A must listen from one of the most fascinating singer-songwriters in the French scene right now – but expect Japanese and Korean moments as well.
After a beautiful EP “Dancing Shadows” in 2016, which had made its way to our favourite French albums list, Eskimo’s first album was highly anticipated. For our greatest pleasure, the wait is now over, as “Que faire de son coeur ?” was revealed at the end of March.
While constructed around folk instrumentations, Marie’s first songs were heavily influenced by post-rock and noisy experimentalists, such as Silver Mt. Zion and Sonic Youth. Singles like “Lame Girl” and “Run Mind” were some examples of this mix of sounds that had really impressed us on “Dancing Shadows”. What is even more impressive, is that even if “Que Faire de son Coeur ?” explores new territories – and languages, like the single “Hana” sung in Japanese – it’s an improvement on every level.
The change can be heard since the first track, “Calvaire”, which is sung in French, like most of her new tracks. We can recognize Eskimo’s mastery for “sounding” silences but, here, the stunning production makes it even more powerful. The charming lo-fi aspect of her EP is replaced with deep instrumentations, as evidenced in the subtle drum patterns and faraway saxophone sounds, which can recall the stylish music of Destroyer – and this is a huge compliment.
This accomplished new direction only amplifies the dynamism produced by Marie’s melodic repetitions and meditative breaks. In a lot of songs, some parts seem strangely disparate until something – in “Calvaire”, this something is the sublime repetition “Les îlots de lumière. Les îlots de bonheur” – suddenly makes everything click into our brain.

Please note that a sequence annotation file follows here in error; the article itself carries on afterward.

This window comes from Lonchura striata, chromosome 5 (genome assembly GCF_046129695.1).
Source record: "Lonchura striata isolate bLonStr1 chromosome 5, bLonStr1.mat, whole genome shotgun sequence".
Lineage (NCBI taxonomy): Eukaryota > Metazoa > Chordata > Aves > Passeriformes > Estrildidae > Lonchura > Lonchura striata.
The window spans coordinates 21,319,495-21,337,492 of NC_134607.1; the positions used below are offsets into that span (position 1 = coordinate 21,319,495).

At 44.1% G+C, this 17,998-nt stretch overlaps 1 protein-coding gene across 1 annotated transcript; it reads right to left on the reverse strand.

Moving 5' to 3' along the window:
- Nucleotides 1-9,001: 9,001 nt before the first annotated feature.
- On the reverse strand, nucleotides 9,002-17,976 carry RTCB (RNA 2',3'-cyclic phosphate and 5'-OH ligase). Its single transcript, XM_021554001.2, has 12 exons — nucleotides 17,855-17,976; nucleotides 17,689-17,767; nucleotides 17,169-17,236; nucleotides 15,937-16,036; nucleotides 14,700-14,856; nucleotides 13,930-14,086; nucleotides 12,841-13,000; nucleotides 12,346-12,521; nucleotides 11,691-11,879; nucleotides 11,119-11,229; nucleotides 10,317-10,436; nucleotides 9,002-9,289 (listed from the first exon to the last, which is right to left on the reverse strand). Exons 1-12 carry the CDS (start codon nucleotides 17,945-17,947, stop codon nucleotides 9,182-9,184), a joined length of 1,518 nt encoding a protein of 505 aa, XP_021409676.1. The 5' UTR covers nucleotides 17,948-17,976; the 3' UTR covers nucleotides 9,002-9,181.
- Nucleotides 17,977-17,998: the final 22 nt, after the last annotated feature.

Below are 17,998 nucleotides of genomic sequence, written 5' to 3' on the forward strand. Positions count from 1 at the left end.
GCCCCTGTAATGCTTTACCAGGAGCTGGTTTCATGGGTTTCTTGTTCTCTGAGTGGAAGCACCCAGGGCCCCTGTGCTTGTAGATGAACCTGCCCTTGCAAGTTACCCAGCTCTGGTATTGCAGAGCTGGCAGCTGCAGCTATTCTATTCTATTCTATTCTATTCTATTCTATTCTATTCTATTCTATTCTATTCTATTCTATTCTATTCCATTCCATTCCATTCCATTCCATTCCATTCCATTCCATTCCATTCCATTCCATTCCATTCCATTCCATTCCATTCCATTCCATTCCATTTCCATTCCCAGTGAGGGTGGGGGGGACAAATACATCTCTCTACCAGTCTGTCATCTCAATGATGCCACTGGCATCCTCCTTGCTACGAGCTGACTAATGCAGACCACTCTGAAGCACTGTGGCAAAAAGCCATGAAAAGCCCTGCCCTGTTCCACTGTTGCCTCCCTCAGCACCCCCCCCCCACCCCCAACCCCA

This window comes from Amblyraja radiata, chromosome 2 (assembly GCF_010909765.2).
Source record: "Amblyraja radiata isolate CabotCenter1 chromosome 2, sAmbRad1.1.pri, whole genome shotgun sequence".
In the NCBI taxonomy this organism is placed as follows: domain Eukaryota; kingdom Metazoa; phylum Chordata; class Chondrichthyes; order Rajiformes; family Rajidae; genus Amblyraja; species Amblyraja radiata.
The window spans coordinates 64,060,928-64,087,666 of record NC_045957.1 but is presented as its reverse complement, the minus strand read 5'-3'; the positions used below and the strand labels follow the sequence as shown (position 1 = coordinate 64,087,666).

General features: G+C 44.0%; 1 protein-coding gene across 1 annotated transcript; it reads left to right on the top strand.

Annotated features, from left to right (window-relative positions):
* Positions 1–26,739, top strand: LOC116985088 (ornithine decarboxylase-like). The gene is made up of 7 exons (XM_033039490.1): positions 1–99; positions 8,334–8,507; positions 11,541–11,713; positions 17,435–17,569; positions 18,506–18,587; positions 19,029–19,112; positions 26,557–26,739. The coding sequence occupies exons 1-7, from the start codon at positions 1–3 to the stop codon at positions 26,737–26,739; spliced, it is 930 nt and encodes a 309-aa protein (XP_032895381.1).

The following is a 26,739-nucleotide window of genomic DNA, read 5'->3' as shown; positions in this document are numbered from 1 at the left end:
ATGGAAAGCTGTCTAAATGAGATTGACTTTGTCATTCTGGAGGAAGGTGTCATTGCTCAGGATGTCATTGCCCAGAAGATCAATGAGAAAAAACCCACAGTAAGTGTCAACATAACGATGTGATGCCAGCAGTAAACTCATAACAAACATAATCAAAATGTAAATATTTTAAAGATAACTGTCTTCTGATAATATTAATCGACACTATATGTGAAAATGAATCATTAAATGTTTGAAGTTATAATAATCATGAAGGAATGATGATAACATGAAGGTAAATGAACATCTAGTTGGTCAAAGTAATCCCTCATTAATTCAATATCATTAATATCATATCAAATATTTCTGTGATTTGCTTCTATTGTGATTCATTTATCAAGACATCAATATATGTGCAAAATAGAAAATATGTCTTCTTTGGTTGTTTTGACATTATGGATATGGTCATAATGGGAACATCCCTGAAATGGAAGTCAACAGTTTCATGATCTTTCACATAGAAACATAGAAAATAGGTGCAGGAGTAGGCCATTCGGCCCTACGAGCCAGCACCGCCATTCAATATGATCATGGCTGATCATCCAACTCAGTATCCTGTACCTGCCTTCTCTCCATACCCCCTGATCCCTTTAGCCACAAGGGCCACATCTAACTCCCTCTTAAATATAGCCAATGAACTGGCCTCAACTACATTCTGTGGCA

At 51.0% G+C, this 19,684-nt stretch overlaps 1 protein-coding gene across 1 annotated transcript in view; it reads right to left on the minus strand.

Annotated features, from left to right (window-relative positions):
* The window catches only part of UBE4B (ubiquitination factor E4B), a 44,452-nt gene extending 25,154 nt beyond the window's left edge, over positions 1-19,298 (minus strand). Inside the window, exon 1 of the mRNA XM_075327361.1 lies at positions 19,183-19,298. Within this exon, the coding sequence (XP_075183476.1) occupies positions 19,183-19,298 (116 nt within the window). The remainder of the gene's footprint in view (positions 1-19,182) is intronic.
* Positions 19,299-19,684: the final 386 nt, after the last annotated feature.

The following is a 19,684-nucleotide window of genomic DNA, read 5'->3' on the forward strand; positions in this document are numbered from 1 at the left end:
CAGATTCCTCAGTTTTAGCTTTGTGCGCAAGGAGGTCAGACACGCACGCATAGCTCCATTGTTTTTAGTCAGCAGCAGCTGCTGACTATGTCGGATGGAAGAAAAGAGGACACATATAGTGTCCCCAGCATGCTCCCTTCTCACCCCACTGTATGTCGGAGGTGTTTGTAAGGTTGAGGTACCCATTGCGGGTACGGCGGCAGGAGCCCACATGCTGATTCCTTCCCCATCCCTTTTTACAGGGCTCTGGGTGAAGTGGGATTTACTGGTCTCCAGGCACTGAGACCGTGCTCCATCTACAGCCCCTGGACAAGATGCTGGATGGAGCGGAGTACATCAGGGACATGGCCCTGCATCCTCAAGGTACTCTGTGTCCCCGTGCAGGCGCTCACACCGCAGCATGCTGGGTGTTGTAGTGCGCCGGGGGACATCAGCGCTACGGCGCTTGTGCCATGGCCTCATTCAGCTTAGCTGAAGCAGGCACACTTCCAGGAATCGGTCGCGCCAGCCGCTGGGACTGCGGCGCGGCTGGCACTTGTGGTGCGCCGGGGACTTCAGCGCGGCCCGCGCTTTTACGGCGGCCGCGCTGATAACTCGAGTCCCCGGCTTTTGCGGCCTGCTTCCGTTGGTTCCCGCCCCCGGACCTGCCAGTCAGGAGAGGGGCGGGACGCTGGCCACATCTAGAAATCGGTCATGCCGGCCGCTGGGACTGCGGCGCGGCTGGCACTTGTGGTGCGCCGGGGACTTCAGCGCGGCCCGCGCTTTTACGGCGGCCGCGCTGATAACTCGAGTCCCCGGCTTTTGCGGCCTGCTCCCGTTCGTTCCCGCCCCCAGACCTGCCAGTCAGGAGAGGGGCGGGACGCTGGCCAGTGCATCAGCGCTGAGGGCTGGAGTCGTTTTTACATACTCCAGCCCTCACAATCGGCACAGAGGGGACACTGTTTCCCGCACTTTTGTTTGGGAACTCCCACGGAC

The next songs, as the obvious standout “Sirène”, precise a bit more Eskimo’s new aesthetics, deployed on the album. The metallic and abrasive guitars, typical of her first songs, are mixed with groovy basslines, free experimentations and nonchalant singing (“Apiar”…) which put her in line with the great and flourishing psych-jazz-oriented French chanson – for example Calypso Valois, Aquaserge or Halo Maud, for whom Marie has precisely been a chorister.
The artist manages to make cohabit these dreamy atmospheres with her more dissonant and dark inclinations, which she was already known for (the new version of “Fragment Wall”, the “gloomy night” related in the oppressive “Elan”…) giving to the scene a new exciting vision.
Indeed, if some artists acting in this sphere can sometimes sound a bit distant, due to their (voluntary) languid singing and attitude, Marie makes it her own by performing her music on a more “gut” feeling, like in the amazing transition of “À la recherche du soleil”, which unexpectedly switch between a mischevious 70’s poppy part and a luminous, soaring melody.
A habit to make everything sound more sensitive that can be linked to her remaining Scandinavian post-rock and Asian ambient-like reflexes, as reflected in the powerful highlight “Lecavalier”, sung in Korean.
An album with so much depth couldn’t finish on something other than the inspiring minimalism of “Domi”, an humble and pure piano ballad with just enough sounds to be remembered long after the final note. We had missed Eskimo’s music during these long four years but seeing her making such a significant return proves it was definitely worth the wait. A must listen.
Photo: Indira Dominici